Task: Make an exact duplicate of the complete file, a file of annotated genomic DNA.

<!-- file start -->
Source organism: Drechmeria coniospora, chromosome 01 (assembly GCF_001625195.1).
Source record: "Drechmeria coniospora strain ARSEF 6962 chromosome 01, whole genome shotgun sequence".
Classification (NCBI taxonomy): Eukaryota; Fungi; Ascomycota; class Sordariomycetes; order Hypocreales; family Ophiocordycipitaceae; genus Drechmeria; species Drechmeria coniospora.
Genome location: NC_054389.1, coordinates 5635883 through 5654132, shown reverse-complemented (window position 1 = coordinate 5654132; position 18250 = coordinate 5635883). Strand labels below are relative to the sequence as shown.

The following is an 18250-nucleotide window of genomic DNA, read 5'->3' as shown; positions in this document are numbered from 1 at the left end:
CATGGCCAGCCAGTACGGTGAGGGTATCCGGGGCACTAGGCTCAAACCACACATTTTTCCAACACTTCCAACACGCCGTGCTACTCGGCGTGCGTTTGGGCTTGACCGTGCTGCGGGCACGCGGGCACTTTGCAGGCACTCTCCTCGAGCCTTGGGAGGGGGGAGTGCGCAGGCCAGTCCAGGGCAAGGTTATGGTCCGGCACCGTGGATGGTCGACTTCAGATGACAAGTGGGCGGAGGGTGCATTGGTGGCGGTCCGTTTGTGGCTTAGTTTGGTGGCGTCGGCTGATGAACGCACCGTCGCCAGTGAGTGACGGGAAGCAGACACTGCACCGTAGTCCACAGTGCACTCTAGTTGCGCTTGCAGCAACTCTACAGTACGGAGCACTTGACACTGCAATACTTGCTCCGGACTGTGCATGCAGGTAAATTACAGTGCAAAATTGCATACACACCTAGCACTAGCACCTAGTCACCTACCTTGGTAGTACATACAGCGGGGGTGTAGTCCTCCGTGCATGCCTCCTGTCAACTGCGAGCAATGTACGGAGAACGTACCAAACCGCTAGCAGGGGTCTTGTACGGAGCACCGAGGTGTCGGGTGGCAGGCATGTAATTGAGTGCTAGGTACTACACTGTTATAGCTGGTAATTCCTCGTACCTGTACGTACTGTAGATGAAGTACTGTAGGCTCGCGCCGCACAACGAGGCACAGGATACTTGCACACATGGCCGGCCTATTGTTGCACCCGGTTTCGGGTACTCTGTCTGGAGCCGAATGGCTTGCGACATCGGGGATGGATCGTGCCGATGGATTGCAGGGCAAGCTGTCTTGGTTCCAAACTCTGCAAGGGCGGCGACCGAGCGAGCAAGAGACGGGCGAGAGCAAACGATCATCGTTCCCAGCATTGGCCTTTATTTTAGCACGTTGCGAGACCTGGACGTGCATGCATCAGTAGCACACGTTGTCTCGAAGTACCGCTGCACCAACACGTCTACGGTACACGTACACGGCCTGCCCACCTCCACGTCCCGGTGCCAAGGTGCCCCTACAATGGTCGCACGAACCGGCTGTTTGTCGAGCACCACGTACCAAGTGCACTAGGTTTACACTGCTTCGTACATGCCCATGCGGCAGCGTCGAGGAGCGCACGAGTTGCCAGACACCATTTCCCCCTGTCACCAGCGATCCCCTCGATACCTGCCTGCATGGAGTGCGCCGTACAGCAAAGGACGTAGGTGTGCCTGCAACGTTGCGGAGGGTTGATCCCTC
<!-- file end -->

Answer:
Source organism: Drechmeria coniospora, chromosome 01 (assembly GCF_001625195.1).
Source record: "Drechmeria coniospora strain ARSEF 6962 chromosome 01, whole genome shotgun sequence".
Classification (NCBI taxonomy): Eukaryota; Fungi; Ascomycota; class Sordariomycetes; order Hypocreales; family Ophiocordycipitaceae; genus Drechmeria; species Drechmeria coniospora.
Genome location: NC_054389.1, coordinates 5635883 through 5654132, shown reverse-complemented (window position 1 = coordinate 5654132; position 18250 = coordinate 5635883). Strand labels below are relative to the sequence as shown.

The following is an 18250-nucleotide window of genomic DNA, read 5'->3' as shown; positions in this document are numbered from 1 at the left end:
CATGGCCAGCCAGTACGGTGAGGGTATCCGGGGCACTAGGCTCAAACCACACATTTTTCCAACACTTCCAACACGCCGTGCTACTCGGCGTGCGTTTGGGCTTGACCGTGCTGCGGGCACGCGGGCACTTTGCAGGCACTCTCCTCGAGCCTTGGGAGGGGGGAGTGCGCAGGCCAGTCCAGGGCAAGGTTATGGTCCGGCACCGTGGATGGTCGACTTCAGATGACAAGTGGGCGGAGGGTGCATTGGTGGCGGTCCGTTTGTGGCTTAGTTTGGTGGCGTCGGCTGATGAACGCACCGTCGCCAGTGAGTGACGGGAAGCAGACACTGCACCGTAGTCCACAGTGCACTCTAGTTGCGCTTGCAGCAACTCTACAGTACGGAGCACTTGACACTGCAATACTTGCTCCGGACTGTGCATGCAGGTAAATTACAGTGCAAAATTGCATACACACCTAGCACTAGCACCTAGTCACCTACCTTGGTAGTACATACAGCGGGGGTGTAGTCCTCCGTGCATGCCTCCTGTCAACTGCGAGCAATGTACGGAGAACGTACCAAACCGCTAGCAGGGGTCTTGTACGGAGCACCGAGGTGTCGGGTGGCAGGCATGTAATTGAGTGCTAGGTACTACACTGTTATAGCTGGTAATTCCTCGTACCTGTACGTACTGTAGATGAAGTACTGTAGGCTCGCGCCGCACAACGAGGCACAGGATACTTGCACACATGGCCGGCCTATTGTTGCACCCGGTTTCGGGTACTCTGTCTGGAGCCGAATGGCTTGCGACATCGGGGATGGATCGTGCCGATGGATTGCAGGGCAAGCTGTCTTGGTTCCAAACTCTGCAAGGGCGGCGACCGAGCGAGCAAGAGACGGGCGAGAGCAAACGATCATCGTTCCCAGCATTGGCCTTTATTTTAGCACGTTGCGAGACCTGGACGTGCATGCATCAGTAGCACACGTTGTCTCGAAGTACCGCTGCACCAACACGTCTACGGTACACGTACACGGCCTGCCCACCTCCACGTCCCGGTGCCAAGGTGCCCCTACAATGGTCGCACGAACCGGCTGTTTGTCGAGCACCACGTACCAAGTGCACTAGGTTTACACTGCTTCGTACATGCCCATGCGGCAGCGTCGAGGAGCGCACGAGTTGCCAGACACCATTTCCCCCTGTCACCAGCGATCCCCTCGATACCTGCCTGCATGGAGTGCGCCGTACAGCAAAGGACGTAGGTGTGCCTGCAACGTTGCGGAGGGTTGATCCCTC